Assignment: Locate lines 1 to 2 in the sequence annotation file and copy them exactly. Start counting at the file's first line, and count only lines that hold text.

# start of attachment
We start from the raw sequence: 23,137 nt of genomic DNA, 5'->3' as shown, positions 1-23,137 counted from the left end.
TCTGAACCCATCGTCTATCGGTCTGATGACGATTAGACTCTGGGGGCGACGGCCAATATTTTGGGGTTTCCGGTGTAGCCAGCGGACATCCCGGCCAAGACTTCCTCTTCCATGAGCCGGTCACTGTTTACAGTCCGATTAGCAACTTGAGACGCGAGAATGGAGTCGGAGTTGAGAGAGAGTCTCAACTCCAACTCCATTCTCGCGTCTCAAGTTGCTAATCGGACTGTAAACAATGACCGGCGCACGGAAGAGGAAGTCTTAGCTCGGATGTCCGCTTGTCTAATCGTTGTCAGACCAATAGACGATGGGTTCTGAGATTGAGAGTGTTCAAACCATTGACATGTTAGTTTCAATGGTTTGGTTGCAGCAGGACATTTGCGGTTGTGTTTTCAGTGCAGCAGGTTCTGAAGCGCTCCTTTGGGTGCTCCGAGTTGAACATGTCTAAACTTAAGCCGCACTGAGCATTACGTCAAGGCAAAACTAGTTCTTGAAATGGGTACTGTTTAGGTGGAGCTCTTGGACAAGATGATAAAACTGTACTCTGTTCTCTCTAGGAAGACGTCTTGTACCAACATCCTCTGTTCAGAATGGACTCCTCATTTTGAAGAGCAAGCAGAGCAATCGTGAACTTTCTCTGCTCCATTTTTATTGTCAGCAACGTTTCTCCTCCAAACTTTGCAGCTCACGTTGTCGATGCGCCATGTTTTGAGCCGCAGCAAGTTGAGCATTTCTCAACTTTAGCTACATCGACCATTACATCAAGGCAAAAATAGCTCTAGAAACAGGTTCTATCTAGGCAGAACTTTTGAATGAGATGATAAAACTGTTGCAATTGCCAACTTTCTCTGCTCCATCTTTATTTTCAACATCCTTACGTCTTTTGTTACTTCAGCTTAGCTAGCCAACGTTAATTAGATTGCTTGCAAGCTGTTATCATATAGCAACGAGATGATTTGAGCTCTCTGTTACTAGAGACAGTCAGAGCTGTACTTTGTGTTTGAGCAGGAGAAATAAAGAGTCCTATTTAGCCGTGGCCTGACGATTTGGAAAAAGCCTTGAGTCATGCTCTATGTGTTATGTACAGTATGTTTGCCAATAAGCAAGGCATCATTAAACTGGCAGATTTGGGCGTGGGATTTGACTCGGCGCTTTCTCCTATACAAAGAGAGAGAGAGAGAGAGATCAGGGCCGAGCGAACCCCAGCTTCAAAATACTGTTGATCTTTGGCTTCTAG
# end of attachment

We start from the raw sequence: 23,137 nt of genomic DNA, 5'->3' as shown, positions 1-23,137 counted from the left end.
TCTGAACCCATCGTCTATCGGTCTGATGACGATTAGACTCTGGGGGCGACGGCCAATATTTTGGGGTTTCCGGTGTAGCCAGCGGACATCCCGGCCAAGACTTCCTCTTCCATGAGCCGGTCACTGTTTACAGTCCGATTAGCAACTTGAGACGCGAGAATGGAGTCGGAGTTGAGAGAGAGTCTCAACTCCAACTCCATTCTCGCGTCTCAAGTTGCTAATCGGACTGTAAACAATGACCGGCGCACGGAAGAGGAAGTCTTAGCTCGGATGTCCGCTTGTCTAATCGTTGTCAGACCAATAGACGATGGGTTCTGAGATTGAGAGTGTTCAAACCATTGACATGTTAGTTTCAATGGTTTGGTTGCAGCAGGACATTTGCGGTTGTGTTTTCAGTGCAGCAGGTTCTGAAGCGCTCCTTTGGGTGCTCCGAGTTGAACATGTCTAAACTTAAGCCGCACTGAGCATTACGTCAAGGCAAAACTAGTTCTTGAAATGGGTACTGTTTAGGTGGAGCTCTTGGACAAGATGATAAAACTGTACTCTGTTCTCTCTAGGAAGACGTCTTGTACCAACATCCTCTGTTCAGAATGGACTCCTCATTTTGAAGAGCAAGCAGAGCAATCGTGAACTTTCTCTGCTCCATTTTTATTGTCAGCAACGTTTCTCCTCCAAACTTTGCAGCTCACGTTGTCGATGCGCCATGTTTTGAGCCGCAGCAAGTTGAGCATTTCTCAACTTTAGCTACATCGACCATTACATCAAGGCAAAAATAGCTCTAGAAACAGGTTCTATCTAGGCAGAACTTTTGAATGAGATGATAAAACTGTTGCAATTGCCAACTTTCTCTGCTCCATCTTTATTTTCAACATCCTTACGTCTTTTGTTACTTCAGCTTAGCTAGCCAACGTTAATTAGATTGCTTGCAAGCTGTTATCATATAGCAACGAGATGATTTGAGCTCTCTGTTACTAGAGACAGTCAGAGCTGTACTTTGTGTTTGAGCAGGAGAAATAAAGAGTCCTATTTAGCCGTGGCCTGACGATTTGGAAAAAGCCTTGAGTCATGCTCTATGTGTTATGTACAGTATGTTTGCCAATAAGCAAGGCATCATTAAACTGGCAGATTTGGGCGTGGGATTTGACTCGGCGCTTTCTCCTATACAAAGAGAGAGAGAGAGAGAGATCAGGGCCGAGCGAACCCCAGCTTCAAAATACTGTTGATCTTTGGCTTCTAG